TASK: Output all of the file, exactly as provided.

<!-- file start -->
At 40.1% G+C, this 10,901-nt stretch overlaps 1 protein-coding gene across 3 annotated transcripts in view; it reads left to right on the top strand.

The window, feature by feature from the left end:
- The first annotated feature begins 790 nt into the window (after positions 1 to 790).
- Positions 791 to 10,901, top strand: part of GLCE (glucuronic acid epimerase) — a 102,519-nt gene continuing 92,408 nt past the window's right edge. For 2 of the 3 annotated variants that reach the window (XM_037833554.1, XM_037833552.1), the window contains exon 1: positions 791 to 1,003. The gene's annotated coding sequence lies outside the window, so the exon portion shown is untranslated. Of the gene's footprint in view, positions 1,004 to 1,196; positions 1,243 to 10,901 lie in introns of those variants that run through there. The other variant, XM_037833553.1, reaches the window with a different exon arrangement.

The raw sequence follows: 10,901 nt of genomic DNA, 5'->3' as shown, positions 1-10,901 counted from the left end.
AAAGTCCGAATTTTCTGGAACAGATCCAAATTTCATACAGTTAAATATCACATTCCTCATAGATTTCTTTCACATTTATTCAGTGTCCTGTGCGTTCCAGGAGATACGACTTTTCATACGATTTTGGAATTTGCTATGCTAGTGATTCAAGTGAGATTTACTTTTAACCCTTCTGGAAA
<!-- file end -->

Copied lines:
At 40.1% G+C, this 10,901-nt stretch overlaps 1 protein-coding gene across 3 annotated transcripts in view; it reads left to right on the top strand.

The window, feature by feature from the left end:
- The first annotated feature begins 790 nt into the window (after positions 1 to 790).
- Positions 791 to 10,901, top strand: part of GLCE (glucuronic acid epimerase) — a 102,519-nt gene continuing 92,408 nt past the window's right edge. For 2 of the 3 annotated variants that reach the window (XM_037833554.1, XM_037833552.1), the window contains exon 1: positions 791 to 1,003. The gene's annotated coding sequence lies outside the window, so the exon portion shown is untranslated. Of the gene's footprint in view, positions 1,004 to 1,196; positions 1,243 to 10,901 lie in introns of those variants that run through there. The other variant, XM_037833553.1, reaches the window with a different exon arrangement.

The raw sequence follows: 10,901 nt of genomic DNA, 5'->3' as shown, positions 1-10,901 counted from the left end.
AAAGTCCGAATTTTCTGGAACAGATCCAAATTTCATACAGTTAAATATCACATTCCTCATAGATTTCTTTCACATTTATTCAGTGTCCTGTGCGTTCCAGGAGATACGACTTTTCATACGATTTTGGAATTTGCTATGCTAGTGATTCAAGTGAGATTTACTTTTAACCCTTCTGGAAA